DHHS To Make Policy Changes After Fatal Shooting At Mental Hospital
Posted July 25, 2005 8:28 a.m. EDT
RALEIGH, N.C. — Health leaders call a shooting that happened Friday at a Wayne County psychiatric hospital an isolated incident, but say they are considering changes to keep it from happening again.
The Department of Health and Human Services said it started taking a closer look at security weeks before a patient being admitted to Cherry Hospital in Goldsboro shot a hospital worker before killing himself.
One of its considerations was barring officers from carrying guns during the commitment of a patient.
During the involuntary commitment process Friday afternoon, an Onslow County sheriff's deputy took off Clifton Gentry's leg irons and handcuffs. Witnesses said the man, deemed by law as a threat to himself and others, grabbed the deputy's gun and started shooting.
Healthcare worker William "Shelton" Denning was wounded and was listed in stable condition at Wayne Memorial Hospital Monday evening. Gentry then shot and killed himself.
John Tote, executive director of the Mental Health Association in North Carolina, said advocates are concerned about security.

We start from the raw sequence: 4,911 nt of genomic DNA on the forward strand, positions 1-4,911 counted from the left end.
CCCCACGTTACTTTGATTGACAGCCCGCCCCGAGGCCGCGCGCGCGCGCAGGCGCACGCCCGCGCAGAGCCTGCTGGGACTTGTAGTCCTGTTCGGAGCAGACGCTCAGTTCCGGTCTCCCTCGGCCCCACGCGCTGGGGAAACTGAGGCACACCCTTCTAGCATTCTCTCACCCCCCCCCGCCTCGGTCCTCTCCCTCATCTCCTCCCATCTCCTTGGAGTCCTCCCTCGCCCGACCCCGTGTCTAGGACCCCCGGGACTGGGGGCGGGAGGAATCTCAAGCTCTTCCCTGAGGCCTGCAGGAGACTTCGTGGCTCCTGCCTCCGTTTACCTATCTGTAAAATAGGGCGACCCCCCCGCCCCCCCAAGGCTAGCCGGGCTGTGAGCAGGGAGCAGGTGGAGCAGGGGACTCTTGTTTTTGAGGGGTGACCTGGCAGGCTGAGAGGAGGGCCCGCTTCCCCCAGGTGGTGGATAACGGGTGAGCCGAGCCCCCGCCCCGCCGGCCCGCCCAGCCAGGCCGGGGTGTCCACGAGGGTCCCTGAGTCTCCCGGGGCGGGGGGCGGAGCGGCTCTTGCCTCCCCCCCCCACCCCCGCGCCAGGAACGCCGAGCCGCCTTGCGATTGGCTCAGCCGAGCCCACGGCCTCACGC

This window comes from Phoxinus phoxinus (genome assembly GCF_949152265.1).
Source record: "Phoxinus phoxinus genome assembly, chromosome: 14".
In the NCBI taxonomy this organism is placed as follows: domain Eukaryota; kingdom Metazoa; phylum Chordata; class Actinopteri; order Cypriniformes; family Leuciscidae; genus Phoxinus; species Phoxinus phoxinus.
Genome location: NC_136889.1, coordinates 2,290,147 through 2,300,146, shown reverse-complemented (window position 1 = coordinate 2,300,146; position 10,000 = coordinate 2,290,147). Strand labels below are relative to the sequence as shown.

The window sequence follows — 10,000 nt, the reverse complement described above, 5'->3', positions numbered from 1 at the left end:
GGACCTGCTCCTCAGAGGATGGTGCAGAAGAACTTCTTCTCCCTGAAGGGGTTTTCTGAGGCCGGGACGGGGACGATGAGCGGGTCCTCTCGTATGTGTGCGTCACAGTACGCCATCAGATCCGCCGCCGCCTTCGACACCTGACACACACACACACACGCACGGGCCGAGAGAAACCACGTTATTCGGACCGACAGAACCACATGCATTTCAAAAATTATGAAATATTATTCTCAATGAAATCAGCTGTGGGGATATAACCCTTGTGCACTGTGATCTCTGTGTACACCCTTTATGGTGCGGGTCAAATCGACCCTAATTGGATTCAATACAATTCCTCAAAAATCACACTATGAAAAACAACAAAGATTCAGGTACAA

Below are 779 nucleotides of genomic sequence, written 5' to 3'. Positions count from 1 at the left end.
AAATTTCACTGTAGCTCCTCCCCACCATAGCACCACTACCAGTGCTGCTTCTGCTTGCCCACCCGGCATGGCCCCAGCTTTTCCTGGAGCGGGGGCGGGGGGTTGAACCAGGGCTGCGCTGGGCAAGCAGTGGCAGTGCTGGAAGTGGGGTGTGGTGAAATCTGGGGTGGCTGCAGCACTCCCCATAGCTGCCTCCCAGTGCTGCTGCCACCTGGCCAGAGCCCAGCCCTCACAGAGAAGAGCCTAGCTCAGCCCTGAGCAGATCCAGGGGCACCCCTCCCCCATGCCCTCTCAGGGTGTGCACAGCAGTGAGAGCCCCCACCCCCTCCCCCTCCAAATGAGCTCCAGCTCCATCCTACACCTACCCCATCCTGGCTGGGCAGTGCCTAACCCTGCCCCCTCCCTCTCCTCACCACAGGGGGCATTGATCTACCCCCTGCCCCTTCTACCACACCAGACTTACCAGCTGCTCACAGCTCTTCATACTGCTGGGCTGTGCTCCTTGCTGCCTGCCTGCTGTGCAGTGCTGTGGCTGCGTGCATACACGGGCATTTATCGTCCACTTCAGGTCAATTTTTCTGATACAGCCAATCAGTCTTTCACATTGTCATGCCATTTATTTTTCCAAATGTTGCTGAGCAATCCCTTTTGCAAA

"What they have been saying is that it's just not protocol at all to bring a firearm into that type of situation," Tote said.
In fact, Cherry Hospital's written policy allows law enforcement to carry guns during admission. That policy, however, is not consistent in hospitals across the state, which is why the DHHS is looking to change that.
"I think it's always best to err on the safe side and I think if it's possible to keep everyone safe without the use of a firearm at the point of admission, then that's probably the proper thing to do and make that the standard operating procedure," said Mike Hennike, a DHHS spokesman.
The shooting comes at a time when mental health care is undergoing a serious transition. Crisis patient admissions are way up and adequate staffing is harder to come by.
Some advocates believe it was just a matter of time before an incident like Friday's happened. DHHS argues the stress of increased admissions had nothing to do with Friday's shooting.
Leaders hope to have policy changes in place within two weeks.